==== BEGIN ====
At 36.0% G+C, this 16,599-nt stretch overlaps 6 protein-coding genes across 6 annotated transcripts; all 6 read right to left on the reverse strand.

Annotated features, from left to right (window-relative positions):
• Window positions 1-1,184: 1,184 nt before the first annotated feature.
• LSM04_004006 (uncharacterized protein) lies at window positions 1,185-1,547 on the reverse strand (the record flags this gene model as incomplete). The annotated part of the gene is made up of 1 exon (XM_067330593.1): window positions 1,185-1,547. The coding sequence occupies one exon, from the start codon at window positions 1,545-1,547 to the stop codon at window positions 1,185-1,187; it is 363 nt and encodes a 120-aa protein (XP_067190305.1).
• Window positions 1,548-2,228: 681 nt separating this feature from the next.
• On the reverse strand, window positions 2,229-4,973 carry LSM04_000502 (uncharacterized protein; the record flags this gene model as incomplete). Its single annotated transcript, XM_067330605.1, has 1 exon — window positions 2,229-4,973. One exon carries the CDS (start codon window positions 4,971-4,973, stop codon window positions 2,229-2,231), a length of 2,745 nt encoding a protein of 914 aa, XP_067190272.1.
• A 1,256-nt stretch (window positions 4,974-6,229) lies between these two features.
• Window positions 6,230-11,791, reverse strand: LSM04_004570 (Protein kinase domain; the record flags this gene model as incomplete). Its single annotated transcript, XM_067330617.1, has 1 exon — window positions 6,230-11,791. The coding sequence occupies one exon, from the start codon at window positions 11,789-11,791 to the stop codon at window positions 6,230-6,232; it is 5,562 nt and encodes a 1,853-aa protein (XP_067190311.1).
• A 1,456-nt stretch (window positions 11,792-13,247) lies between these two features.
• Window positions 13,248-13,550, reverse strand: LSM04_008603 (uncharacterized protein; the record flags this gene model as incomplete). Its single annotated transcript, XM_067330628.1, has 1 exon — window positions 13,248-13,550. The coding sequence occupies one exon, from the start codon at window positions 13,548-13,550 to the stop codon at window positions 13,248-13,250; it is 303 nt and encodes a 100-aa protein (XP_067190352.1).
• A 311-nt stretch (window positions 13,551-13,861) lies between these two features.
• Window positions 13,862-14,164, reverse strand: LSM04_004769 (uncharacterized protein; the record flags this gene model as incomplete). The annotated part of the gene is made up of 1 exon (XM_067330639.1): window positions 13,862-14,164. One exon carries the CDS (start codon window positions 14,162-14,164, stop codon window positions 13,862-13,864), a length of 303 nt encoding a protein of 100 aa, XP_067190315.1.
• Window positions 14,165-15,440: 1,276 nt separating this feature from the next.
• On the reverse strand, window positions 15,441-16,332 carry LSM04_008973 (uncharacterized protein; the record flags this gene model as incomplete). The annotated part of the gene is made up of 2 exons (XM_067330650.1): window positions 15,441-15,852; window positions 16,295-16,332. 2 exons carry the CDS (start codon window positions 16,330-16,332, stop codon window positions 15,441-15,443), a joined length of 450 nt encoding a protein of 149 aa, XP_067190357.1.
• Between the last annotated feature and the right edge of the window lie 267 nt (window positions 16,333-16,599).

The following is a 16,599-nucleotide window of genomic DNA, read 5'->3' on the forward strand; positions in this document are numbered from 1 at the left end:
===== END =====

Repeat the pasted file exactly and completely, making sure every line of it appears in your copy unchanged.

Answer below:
At 36.0% G+C, this 16,599-nt stretch overlaps 6 protein-coding genes across 6 annotated transcripts; all 6 read right to left on the reverse strand.

Annotated features, from left to right (window-relative positions):
• Window positions 1-1,184: 1,184 nt before the first annotated feature.
• LSM04_004006 (uncharacterized protein) lies at window positions 1,185-1,547 on the reverse strand (the record flags this gene model as incomplete). The annotated part of the gene is made up of 1 exon (XM_067330593.1): window positions 1,185-1,547. The coding sequence occupies one exon, from the start codon at window positions 1,545-1,547 to the stop codon at window positions 1,185-1,187; it is 363 nt and encodes a 120-aa protein (XP_067190305.1).
• Window positions 1,548-2,228: 681 nt separating this feature from the next.
• On the reverse strand, window positions 2,229-4,973 carry LSM04_000502 (uncharacterized protein; the record flags this gene model as incomplete). Its single annotated transcript, XM_067330605.1, has 1 exon — window positions 2,229-4,973. One exon carries the CDS (start codon window positions 4,971-4,973, stop codon window positions 2,229-2,231), a length of 2,745 nt encoding a protein of 914 aa, XP_067190272.1.
• A 1,256-nt stretch (window positions 4,974-6,229) lies between these two features.
• Window positions 6,230-11,791, reverse strand: LSM04_004570 (Protein kinase domain; the record flags this gene model as incomplete). Its single annotated transcript, XM_067330617.1, has 1 exon — window positions 6,230-11,791. The coding sequence occupies one exon, from the start codon at window positions 11,789-11,791 to the stop codon at window positions 6,230-6,232; it is 5,562 nt and encodes a 1,853-aa protein (XP_067190311.1).
• A 1,456-nt stretch (window positions 11,792-13,247) lies between these two features.
• Window positions 13,248-13,550, reverse strand: LSM04_008603 (uncharacterized protein; the record flags this gene model as incomplete). Its single annotated transcript, XM_067330628.1, has 1 exon — window positions 13,248-13,550. The coding sequence occupies one exon, from the start codon at window positions 13,548-13,550 to the stop codon at window positions 13,248-13,250; it is 303 nt and encodes a 100-aa protein (XP_067190352.1).
• A 311-nt stretch (window positions 13,551-13,861) lies between these two features.
• Window positions 13,862-14,164, reverse strand: LSM04_004769 (uncharacterized protein; the record flags this gene model as incomplete). The annotated part of the gene is made up of 1 exon (XM_067330639.1): window positions 13,862-14,164. One exon carries the CDS (start codon window positions 14,162-14,164, stop codon window positions 13,862-13,864), a length of 303 nt encoding a protein of 100 aa, XP_067190315.1.
• Window positions 14,165-15,440: 1,276 nt separating this feature from the next.
• On the reverse strand, window positions 15,441-16,332 carry LSM04_008973 (uncharacterized protein; the record flags this gene model as incomplete). The annotated part of the gene is made up of 2 exons (XM_067330650.1): window positions 15,441-15,852; window positions 16,295-16,332. 2 exons carry the CDS (start codon window positions 16,330-16,332, stop codon window positions 15,441-15,443), a joined length of 450 nt encoding a protein of 149 aa, XP_067190357.1.
• Between the last annotated feature and the right edge of the window lie 267 nt (window positions 16,333-16,599).

The following is a 16,599-nucleotide window of genomic DNA, read 5'->3' on the forward strand; positions in this document are numbered from 1 at the left end: